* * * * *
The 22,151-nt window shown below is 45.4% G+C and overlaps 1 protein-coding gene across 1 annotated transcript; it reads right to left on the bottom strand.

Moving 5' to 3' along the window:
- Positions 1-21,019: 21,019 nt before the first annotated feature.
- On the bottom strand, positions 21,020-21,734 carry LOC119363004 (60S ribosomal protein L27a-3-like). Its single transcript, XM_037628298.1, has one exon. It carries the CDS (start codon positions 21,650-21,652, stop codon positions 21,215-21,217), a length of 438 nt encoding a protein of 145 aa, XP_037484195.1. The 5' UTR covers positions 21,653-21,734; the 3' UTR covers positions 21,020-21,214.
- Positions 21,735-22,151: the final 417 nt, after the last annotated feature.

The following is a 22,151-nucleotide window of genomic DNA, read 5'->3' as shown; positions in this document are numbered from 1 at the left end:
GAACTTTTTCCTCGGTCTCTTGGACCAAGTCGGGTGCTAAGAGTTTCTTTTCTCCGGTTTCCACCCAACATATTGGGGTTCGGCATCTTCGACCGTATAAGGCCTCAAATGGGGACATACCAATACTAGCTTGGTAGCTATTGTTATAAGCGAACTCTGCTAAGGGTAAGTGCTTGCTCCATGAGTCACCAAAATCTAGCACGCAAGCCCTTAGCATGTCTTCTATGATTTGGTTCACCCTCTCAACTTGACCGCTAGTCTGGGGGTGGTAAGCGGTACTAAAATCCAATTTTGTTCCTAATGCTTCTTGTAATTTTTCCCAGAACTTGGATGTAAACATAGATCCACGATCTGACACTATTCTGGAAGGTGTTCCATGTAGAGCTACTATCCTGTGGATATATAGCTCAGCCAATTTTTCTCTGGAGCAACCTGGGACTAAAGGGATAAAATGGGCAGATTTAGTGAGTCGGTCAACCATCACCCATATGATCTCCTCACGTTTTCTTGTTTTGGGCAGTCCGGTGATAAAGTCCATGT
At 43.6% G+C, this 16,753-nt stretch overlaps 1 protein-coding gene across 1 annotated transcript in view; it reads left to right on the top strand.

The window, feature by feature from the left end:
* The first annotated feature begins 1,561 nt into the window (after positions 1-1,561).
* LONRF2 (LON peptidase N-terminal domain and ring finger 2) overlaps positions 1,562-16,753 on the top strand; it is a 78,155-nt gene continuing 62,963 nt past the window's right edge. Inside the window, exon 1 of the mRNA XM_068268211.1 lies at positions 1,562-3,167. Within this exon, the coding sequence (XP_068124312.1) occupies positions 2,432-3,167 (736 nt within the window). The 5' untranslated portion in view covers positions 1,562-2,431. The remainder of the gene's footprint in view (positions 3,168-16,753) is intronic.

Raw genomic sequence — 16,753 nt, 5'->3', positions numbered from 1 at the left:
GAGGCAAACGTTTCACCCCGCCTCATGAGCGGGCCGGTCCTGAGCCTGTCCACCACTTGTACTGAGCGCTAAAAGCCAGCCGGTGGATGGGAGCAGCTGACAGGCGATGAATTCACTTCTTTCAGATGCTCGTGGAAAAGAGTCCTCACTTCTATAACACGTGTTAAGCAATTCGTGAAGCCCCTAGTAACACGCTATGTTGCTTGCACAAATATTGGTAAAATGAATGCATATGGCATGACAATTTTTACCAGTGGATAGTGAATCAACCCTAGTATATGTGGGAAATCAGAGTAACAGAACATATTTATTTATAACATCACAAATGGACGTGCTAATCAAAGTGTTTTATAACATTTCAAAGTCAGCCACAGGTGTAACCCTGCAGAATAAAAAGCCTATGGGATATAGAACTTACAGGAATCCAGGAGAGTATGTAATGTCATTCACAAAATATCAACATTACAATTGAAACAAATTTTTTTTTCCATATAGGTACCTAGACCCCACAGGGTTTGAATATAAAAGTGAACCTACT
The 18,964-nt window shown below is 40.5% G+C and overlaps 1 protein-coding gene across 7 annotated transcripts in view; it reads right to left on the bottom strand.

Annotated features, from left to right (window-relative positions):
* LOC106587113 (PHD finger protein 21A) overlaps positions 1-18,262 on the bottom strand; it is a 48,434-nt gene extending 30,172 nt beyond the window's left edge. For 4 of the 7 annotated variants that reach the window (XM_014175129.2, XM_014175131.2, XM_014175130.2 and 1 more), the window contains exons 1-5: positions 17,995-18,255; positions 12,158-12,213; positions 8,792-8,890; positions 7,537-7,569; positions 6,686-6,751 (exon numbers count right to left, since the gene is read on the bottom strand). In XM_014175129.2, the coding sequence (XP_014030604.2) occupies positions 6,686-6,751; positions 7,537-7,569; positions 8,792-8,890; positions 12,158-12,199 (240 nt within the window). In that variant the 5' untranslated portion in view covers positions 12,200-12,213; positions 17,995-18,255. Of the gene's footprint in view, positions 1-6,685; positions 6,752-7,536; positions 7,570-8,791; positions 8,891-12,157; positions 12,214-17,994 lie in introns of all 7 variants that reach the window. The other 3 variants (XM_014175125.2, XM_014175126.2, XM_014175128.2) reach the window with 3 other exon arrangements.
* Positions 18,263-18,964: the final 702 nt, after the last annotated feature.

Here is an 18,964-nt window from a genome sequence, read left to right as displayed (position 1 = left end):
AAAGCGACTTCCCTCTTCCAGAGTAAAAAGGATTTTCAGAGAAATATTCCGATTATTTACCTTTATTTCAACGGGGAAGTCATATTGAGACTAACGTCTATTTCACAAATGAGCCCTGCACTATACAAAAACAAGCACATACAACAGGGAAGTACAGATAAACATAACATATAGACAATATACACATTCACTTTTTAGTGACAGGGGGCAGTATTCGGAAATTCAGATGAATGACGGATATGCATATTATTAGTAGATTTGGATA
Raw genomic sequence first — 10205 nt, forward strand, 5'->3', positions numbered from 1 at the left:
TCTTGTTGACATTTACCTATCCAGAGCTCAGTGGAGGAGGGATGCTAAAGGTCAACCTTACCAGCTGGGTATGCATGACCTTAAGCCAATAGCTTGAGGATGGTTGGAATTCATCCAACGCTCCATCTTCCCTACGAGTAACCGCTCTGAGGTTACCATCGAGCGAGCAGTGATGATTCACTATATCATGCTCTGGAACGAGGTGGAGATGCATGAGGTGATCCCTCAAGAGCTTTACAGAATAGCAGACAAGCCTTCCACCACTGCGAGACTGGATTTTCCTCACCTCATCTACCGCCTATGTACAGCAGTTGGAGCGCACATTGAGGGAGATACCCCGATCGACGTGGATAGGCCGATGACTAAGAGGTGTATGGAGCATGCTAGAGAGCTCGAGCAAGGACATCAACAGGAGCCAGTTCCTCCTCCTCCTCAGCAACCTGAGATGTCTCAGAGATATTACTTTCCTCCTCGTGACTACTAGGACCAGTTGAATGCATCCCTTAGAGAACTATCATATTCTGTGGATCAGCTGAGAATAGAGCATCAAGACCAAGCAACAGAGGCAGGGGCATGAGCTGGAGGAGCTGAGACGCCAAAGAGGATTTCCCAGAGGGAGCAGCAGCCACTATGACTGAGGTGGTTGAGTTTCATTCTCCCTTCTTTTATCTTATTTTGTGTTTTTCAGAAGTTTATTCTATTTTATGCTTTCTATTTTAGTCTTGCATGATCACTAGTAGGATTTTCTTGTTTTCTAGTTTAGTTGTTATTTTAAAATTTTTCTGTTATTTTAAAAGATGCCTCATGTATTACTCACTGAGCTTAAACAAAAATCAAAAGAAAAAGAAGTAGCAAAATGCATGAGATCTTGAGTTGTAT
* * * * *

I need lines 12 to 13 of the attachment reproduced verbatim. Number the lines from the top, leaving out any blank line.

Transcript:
Raw genomic sequence — 16,753 nt, 5'->3', positions numbered from 1 at the left:
GAGGCAAACGTTTCACCCCGCCTCATGAGCGGGCCGGTCCTGAGCCTGTCCACCACTTGTACTGAGCGCTAAAAGCCAGCCGGTGGATGGGAGCAGCTGACAGGCGATGAATTCACTTCTTTCAGATGCTCGTGGAAAAGAGTCCTCACTTCTATAACACGTGTTAAGCAATTCGTGAAGCCCCTAGTAACACGCTATGTTGCTTGCACAAATATTGGTAAAATGAATGCATATGGCATGACAATTTTTACCAGTGGATAGTGAATCAACCCTAGTATATGTGGGAAATCAGAGTAACAGAACATATTTATTTATAACATCACAAATGGACGTGCTAATCAAAGTGTTTTATAACATTTCAAAGTCAGCCACAGGTGTAACCCTGCAGAATAAAAAGCCTATGGGATATAGAACTTACAGGAATCCAGGAGAGTATGTAATGTCATTCACAAAATATCAACATTACAATTGAAACAAATTTTTTTTTCCATATAGGTACCTAGACCCCACAGGGTTTGAATATAAAAGTGAACCTACT